The Downstairs Cabaret Theatre (DCT) is a small, not-for-profit professional theatre located in Rochester, NY. The theatre tends to feature a wide variety of different productions, including popular musicals, new works, and solo performances from unconventional artists. It is particularly famous for developing the musical comedy Nunsense and producing the world premiere of Forever Plaid, and has a penchant for giving non-traditional, first-time works a shot at a real audience.
The theatre really resembles a small cafe that just happens to contain a medium-sized semicircular stage toward the front of the main room. The seating consists of plain padded kitchen-chairs and a couple of couches set up at a series of tables surrounding the stage in a 180 degree arc. Three or four waiters and waitresses make rounds of the place before the show and during any intermissions, offering a selection of desserts and alcoholic or non-alcoholic beverages to show-goers.
I’ve only visited the DCT once, and that was just two days ago, but I loved the place immediately. There are only about 100 seats, and sell-outs are not uncommon; however, the staff at the cabaret are incredibly helpful to meandering college students who only thought to try to go to a performance the night before. The theatre sells stand-by tickets with no assigned seating, but a guarantee of two seats together and a good view of the stage or your money back. When we went for a (fantastic) production of I Love You, You’re Perfect, Now Change, we were the fifth couple on the stand-by list to arrive and we still got excellent seats, validating their claim that there isn’t a bad seat in the house.
The actors and directors at the theatre use the intimacy of the venue to its utmost, staging situations where characters emerge from the audience and through doors in the back of the cafe. Because of the wide arc of the stage, every actor in the play must contend with being examined by audience-members from just about every angle, and they all sing/speak/dance to different parts of the theatre at different times to excellent effect. The production that I saw was vibrant and lively; the sound system was superb, and the costumes were incredible for such a small-scale theatre.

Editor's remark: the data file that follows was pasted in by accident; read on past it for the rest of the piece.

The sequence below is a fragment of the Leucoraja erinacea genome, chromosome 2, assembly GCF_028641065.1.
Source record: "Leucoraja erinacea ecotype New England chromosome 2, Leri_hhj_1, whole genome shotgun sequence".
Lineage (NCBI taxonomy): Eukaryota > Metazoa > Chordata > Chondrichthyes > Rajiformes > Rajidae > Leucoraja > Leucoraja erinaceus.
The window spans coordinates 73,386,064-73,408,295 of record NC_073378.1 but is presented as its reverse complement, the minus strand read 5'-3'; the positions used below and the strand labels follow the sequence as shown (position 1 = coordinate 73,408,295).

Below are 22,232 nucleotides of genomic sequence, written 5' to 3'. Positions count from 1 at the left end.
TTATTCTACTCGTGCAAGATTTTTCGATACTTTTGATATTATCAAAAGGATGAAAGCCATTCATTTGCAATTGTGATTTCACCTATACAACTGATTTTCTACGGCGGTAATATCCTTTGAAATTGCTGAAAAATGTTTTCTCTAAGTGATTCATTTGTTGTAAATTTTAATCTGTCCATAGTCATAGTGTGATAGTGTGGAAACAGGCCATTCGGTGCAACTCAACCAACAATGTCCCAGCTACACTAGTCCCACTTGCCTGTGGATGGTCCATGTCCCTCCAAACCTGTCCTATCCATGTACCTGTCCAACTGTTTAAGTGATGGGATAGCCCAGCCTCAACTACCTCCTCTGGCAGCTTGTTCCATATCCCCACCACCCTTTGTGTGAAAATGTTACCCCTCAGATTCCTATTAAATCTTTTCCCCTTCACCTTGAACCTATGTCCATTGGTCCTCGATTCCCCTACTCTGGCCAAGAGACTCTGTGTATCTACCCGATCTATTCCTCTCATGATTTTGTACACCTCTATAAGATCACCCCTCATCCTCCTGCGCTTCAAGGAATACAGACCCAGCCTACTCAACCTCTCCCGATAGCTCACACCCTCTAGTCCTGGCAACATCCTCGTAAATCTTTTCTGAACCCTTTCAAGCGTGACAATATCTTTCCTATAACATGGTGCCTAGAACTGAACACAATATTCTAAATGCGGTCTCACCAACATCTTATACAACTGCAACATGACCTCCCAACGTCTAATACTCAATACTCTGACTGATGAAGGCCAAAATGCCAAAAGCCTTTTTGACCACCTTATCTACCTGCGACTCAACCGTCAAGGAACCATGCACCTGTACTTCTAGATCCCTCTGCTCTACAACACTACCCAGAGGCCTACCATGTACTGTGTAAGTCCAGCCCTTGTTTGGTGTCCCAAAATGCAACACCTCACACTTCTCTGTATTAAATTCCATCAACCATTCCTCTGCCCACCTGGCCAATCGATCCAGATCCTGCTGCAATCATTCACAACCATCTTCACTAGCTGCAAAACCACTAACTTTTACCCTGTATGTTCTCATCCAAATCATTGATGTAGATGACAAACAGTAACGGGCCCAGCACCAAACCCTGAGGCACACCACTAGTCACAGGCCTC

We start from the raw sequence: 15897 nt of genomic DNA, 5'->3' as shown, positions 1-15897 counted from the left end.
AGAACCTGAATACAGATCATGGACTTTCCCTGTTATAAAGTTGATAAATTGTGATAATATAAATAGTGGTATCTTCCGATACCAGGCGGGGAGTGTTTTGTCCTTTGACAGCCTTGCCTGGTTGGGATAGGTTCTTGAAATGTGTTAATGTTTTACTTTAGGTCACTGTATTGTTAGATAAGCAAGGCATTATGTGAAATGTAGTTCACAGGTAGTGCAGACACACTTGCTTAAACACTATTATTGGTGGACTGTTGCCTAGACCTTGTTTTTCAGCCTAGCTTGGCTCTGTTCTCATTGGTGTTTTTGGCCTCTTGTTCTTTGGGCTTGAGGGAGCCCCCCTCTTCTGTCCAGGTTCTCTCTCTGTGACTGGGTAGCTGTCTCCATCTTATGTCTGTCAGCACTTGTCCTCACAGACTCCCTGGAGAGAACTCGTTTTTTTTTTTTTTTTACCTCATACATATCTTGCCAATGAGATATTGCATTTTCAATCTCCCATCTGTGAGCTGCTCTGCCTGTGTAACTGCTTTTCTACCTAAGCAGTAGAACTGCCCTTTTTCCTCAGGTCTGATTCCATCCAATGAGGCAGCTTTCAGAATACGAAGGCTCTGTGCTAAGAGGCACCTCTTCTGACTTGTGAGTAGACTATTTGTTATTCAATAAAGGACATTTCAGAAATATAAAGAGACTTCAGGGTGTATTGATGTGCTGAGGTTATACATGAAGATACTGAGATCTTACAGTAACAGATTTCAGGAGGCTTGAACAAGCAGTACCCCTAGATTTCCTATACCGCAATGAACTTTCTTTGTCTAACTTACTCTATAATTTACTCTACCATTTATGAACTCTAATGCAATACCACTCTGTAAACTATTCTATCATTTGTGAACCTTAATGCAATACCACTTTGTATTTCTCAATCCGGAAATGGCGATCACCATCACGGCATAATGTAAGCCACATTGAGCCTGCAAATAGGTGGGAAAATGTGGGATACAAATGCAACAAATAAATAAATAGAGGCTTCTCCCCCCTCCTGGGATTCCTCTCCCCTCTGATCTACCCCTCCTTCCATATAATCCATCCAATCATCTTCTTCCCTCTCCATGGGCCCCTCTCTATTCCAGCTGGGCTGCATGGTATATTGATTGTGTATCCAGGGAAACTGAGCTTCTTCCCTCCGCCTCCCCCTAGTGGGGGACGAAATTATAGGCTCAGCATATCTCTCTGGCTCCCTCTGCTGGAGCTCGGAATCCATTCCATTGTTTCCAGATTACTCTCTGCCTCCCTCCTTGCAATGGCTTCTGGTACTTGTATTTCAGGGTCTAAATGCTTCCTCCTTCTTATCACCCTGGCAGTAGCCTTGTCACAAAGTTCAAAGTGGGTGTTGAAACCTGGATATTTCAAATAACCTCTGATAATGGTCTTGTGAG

In order to make all of this happen, however, the DCT is dependent on donations from members as well as from local businesses, and I understand that ticket sales only amount to about half of the operating costs for the theatre. Every program for every production comes complete with a double-sided list of patrons of the theatre, and the back page of my program listed advertisements for at least one-and-a-half dozen local businesses and national corporations who are active in supporting the DCT. I think that the passion and zeal of its members coupled with the overwhelming support from the Rochester community were some of the most wonderful things I noticed about the Downstairs Cabaret Theatre, as well as some of the most inspirational.
The DCT’s main location is at 20 Windsor Street in the East End's Cultural District of downtown Rochester, though it has recently opened up a satellite location (which I have yet to visit) at 172 West Main St. The Windsor Street theatre is right off of East Main St, near the Eastman Theatre. Among other bonuses, it features free evening parking in the nearby East End Garage on Main St. Tickets seem to go for about 20-25 dollars apiece, but there are discounts for students and seniors. I can’t make any recommendations about the menu, but everything looked wonderful and the coffee smelled fantastic, so I’m inclined to recommend it all regardless. Everybody I’ve talked to has loved every production they’ve seen there, making it a real highlight for downtown Rochester culture, and a great place to visit if you’re in town.
Sources: My program from I Love You, You’re Perfect, Now Change, as well as the DCT website at http://www.downstairscabaret.com